Strange hatJuly 27, 2013 at 4:22 pm | Posted in Uncategorized | Leave a comment
Odd news from around the world
Squirrel infected with the BUBONIC PLAGUE closes major US campgrounds: “A plague-infected squirrel has forced the closure of numerous Los Angeles campgrounds. Routine testing of a squirrel trapped July 16 revealed this week that it had fleas carrying the bubonic plague, forcing the closure of a handful of campgrounds in Los Angeles, according to officials. Known as the Black Death, the disease killed millions across Europe during the Middle Ages. This is the third such case in the past six years. Of the four reported cases in Los Angeles since 1984, none have been fatal after being treated with antibiotics. Officials have closed Broken Blade, Twisted Arrow, and Pima Loops of the Table Mountain Campgrounds in the Angeles National Forest for at least seven days while flea control measures are enacted, according to a public notice. Further testing of squirrels will be done before the campgrounds are reopened.
Farcical scene in Britain as it takes seven firefighters, a police car and an RSPCA officer THREE HOURS to rescue a cat from a tree: “Emergency services were called when the ginger and white cat had been marooned up the tree for more than 48 hours. A fire engine and a hydraulic platform were sent to the scene in Cheltenham, Gloucestershire, along with a police car and an RSPCA inspector for the rescue operation lasting two hours. After two hours trying in vain to reach the cat the fire brigade deployed their hydraulic lift. When the fire brigade decided to deploy their hydraulic lift, the police car blocked the street to enforce a one-hour road closure. ‘They were worried the cat would fall so were there with tarpaulin ready to catch it. ‘But every time they tried to get close, the cat would go further up the tree.’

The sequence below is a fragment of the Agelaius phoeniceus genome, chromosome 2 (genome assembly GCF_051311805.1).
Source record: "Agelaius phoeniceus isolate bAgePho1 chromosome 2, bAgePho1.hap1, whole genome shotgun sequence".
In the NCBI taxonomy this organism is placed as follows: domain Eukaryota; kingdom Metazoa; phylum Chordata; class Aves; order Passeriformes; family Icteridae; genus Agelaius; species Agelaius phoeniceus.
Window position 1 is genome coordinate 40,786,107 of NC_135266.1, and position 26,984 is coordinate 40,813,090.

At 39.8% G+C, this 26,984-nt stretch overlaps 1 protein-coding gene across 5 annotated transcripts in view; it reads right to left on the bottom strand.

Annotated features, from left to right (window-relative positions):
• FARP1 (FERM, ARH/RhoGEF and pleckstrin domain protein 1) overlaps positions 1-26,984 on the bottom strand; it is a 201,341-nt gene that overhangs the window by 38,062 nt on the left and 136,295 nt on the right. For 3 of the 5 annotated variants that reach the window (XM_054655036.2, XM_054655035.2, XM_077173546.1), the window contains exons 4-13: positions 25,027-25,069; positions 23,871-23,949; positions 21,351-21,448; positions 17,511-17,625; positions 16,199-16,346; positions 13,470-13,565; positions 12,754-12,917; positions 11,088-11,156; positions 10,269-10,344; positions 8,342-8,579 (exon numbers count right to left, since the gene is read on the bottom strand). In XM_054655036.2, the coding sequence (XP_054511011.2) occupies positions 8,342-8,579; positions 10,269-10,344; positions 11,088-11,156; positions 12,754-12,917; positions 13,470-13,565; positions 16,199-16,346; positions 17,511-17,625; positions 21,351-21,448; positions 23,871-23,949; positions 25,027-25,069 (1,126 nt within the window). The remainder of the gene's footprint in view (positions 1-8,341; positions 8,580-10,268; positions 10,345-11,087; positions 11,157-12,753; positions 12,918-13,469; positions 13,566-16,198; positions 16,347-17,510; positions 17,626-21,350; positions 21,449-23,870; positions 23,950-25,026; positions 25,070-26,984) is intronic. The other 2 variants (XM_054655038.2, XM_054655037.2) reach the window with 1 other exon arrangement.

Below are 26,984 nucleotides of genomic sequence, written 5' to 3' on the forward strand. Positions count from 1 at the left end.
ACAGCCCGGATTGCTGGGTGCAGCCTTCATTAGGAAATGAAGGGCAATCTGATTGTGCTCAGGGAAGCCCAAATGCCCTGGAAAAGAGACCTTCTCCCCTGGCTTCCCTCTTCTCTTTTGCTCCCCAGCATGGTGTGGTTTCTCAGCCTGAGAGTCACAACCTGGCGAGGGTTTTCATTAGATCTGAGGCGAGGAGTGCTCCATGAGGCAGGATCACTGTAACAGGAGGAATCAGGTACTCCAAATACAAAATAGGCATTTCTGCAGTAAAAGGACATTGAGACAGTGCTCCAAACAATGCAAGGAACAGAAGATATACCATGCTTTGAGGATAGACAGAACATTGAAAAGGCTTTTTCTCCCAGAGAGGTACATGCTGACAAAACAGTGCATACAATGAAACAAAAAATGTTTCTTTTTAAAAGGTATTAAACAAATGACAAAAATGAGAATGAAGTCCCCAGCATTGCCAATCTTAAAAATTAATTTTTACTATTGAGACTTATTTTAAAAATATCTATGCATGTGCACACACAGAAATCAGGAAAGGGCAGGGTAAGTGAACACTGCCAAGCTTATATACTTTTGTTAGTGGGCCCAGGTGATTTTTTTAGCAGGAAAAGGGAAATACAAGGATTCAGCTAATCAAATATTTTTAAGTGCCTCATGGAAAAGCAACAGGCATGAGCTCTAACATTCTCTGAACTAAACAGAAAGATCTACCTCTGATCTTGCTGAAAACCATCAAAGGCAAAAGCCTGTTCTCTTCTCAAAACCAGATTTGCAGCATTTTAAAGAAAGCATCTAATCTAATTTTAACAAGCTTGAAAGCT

Man on a rail track as a train speeds over his body in reckless stunt: “Somehow the masked daredevil in this video survived after lying on a railway in Holland as a high-speed train sped over his body. The footage begins with the young man talking to the camera wearing a white mask before walking over to the rail line. Moments after he lies down, the train whooshes over him. He then stands up with obvious delight and performs a victory dance for the camera.
Armoured ‘temple’ train decorated in gold leaf and equipped with altar, belfry and choir that’s taking officials to religious celebration in Ukraine: “By car, by train, by foot, thousands are descending on Kiev this week to mark a special anniversary. But no ordinary train will do for Ukraine’s religious leaders as they prepare to celebrate the 1,025th anniversary of the ‘baptism of Kievan Rus’ – the medieval kingdom that first witnessed the conversion of the region’s pagans to Christianity. A special armoured ‘temple wagon’ – kitted out with church fixtures, including a belfry and choir – has been laid on to transport Russian president Vladimir Putin, Russian Orthodox Church leader Patriarch Kirill and other dignitaries to mark the religious milestone. The customised five-carriage train contains a vestry in place of a conductor’s compartment; an altar, lectern – and even a 50-litre container for run-off holy water. Modern Kiev is the birthplace of Christianity in what is now Russia, Belarus and Ukraine.”
Chipped breakfast bowl bought for 50p at a car boot sells for £20,000 after experts realise it’s a relic from Imperial China: “To the untrained eye this small white bowl looks like nothing out of the ordinary. And when it was snapped up by an unsuspecting couple at a boot sale for a mere 50p, they had no idea of its astonishing value. But this plain and slightly chipped bowl has just sold for nearly £20,000 at auction after sparking a bidding frenzy from the Far East. The antique turned out to be an 18th century relic from Imperial China. And even when experts confirmed it was a celadon jade bowl – a term which denotes the ceramic’s is pale greyish shade of green – with the mark of Chinese Emperor Qianlong on the bottom of it, they only valued it at £1,500. But such is the desire for Oriental antiques at the moment, largely down to the newly-rich Chinese buying back their heritage, the item sold for 10 times that amount.”
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